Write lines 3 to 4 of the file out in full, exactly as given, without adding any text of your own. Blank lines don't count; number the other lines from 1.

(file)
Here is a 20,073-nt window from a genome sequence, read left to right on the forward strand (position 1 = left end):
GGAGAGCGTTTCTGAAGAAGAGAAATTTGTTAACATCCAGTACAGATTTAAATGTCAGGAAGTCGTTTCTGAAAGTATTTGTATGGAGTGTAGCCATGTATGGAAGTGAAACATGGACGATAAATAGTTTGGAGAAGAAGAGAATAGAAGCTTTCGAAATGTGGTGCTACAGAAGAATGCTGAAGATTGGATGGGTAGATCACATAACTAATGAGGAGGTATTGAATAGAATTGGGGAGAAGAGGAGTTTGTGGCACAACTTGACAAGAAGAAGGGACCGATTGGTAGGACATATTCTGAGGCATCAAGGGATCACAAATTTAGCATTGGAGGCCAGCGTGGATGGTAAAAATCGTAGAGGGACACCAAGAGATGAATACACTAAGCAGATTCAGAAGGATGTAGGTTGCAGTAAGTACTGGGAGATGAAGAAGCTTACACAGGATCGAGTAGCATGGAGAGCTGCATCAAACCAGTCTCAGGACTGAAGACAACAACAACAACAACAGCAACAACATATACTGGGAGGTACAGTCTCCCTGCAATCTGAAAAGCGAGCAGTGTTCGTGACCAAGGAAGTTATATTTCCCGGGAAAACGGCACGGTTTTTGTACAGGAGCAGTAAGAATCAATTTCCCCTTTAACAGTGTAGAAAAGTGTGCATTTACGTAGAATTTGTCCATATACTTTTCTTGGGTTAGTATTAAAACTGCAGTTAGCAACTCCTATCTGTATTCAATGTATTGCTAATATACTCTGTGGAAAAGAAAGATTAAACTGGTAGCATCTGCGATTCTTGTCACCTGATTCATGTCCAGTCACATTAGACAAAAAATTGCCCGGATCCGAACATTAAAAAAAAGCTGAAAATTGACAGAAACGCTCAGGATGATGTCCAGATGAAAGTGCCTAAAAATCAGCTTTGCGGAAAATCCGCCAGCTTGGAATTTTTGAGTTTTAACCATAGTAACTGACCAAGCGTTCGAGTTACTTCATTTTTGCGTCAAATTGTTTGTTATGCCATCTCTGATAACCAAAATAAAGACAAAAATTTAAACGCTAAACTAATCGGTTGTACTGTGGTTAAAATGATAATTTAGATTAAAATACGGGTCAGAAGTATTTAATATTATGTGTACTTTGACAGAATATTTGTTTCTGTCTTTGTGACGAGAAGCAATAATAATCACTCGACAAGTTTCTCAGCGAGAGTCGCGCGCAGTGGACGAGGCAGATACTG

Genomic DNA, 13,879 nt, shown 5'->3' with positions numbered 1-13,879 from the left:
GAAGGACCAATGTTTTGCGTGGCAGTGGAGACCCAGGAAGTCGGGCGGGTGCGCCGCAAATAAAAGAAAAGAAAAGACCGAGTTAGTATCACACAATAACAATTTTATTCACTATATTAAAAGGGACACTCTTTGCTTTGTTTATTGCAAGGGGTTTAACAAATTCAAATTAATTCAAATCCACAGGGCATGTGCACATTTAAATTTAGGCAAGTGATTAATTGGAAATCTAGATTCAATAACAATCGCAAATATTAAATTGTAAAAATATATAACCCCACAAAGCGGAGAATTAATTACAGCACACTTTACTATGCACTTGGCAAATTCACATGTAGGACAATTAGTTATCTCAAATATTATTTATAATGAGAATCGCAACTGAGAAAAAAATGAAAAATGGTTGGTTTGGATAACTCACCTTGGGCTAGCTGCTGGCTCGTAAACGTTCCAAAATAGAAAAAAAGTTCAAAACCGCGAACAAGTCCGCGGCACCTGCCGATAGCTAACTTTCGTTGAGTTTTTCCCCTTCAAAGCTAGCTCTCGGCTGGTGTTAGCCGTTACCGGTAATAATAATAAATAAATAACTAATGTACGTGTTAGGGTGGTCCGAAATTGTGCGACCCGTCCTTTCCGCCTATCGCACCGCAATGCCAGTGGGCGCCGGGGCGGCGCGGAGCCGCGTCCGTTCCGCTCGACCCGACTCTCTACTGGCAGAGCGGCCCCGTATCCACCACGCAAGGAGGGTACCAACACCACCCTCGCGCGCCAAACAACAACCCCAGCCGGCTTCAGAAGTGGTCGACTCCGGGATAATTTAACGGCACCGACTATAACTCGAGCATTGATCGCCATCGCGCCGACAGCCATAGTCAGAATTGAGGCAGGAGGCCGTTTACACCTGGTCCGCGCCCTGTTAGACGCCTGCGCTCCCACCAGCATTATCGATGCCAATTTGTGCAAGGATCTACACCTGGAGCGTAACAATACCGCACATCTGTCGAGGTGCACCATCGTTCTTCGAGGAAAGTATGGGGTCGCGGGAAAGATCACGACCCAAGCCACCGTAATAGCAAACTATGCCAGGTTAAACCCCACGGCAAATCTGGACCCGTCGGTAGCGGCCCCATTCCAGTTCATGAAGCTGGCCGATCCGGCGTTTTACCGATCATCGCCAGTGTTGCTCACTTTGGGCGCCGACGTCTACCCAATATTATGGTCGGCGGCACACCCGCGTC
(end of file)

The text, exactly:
Genomic DNA, 13,879 nt, shown 5'->3' with positions numbered 1-13,879 from the left:
GAAGGACCAATGTTTTGCGTGGCAGTGGAGACCCAGGAAGTCGGGCGGGTGCGCCGCAAATAAAAGAAAAGAAAAGACCGAGTTAGTATCACACAATAACAATTTTATTCACTATATTAAAAGGGACACTCTTTGCTTTGTTTATTGCAAGGGGTTTAACAAATTCAAATTAATTCAAATCCACAGGGCATGTGCACATTTAAATTTAGGCAAGTGATTAATTGGAAATCTAGATTCAATAACAATCGCAAATATTAAATTGTAAAAATATATAACCCCACAAAGCGGAGAATTAATTACAGCACACTTTACTATGCACTTGGCAAATTCACATGTAGGACAATTAGTTATCTCAAATATTATTTATAATGAGAATCGCAACTGAGAAAAAAATGAAAAATGGTTGGTTTGGATAACTCACCTTGGGCTAGCTGCTGGCTCGTAAACGTTCCAAAATAGAAAAAAAGTTCAAAACCGCGAACAAGTCCGCGGCACCTGCCGATAGCTAACTTTCGTTGAGTTTTTCCCCTTCAAAGCTAGCTCTCGGCTGGTGTTAGCCGTTACCGGTAATAATAATAAATAAATAACTAATGTACGTGTTAGGGTGGTCCGAAATTGTGCGACCCGTCCTTTCCGCCTATCGCACCGCAATGCCAGTGGGCGCCGGGGCGGCGCGGAGCCGCGTCCGTTCCGCTCGACCCGACTCTCTACTGGCAGAGCGGCCCCGTATCCACCACGCAAGGAGGGTACCAACACCACCCTCGCGCGCCAAACAACAACCCCAGCCGGCTTCAGAAGTGGTCGACTCCGGGATAATTTAACGGCACCGACTATAACTCGAGCATTGATCGCCATCGCGCCGACAGCCATAGTCAGAATTGAGGCAGGAGGCCGTTTACACCTGGTCCGCGCCCTGTTAGACGCCTGCGCTCCCACCAGCATTATCGATGCCAATTTGTGCAAGGATCTACACCTGGAGCGTAACAATACCGCACATCTGTCGAGGTGCACCATCGTTCTTCGAGGAAAGTATGGGGTCGCGGGAAAGATCACGACCCAAGCCACCGTAATAGCAAACTATGCCAGGTTAAACCCCACGGCAAATCTGGACCCGTCGGTAGCGGCCCCATTCCAGTTCATGAAGCTGGCCGATCCGGCGTTTTACCGATCATCGCCAGTGTTGCTCACTTTGGGCGCCGACGTCTACCCAATATTATGGTCGGCGGCACACCCGCGTC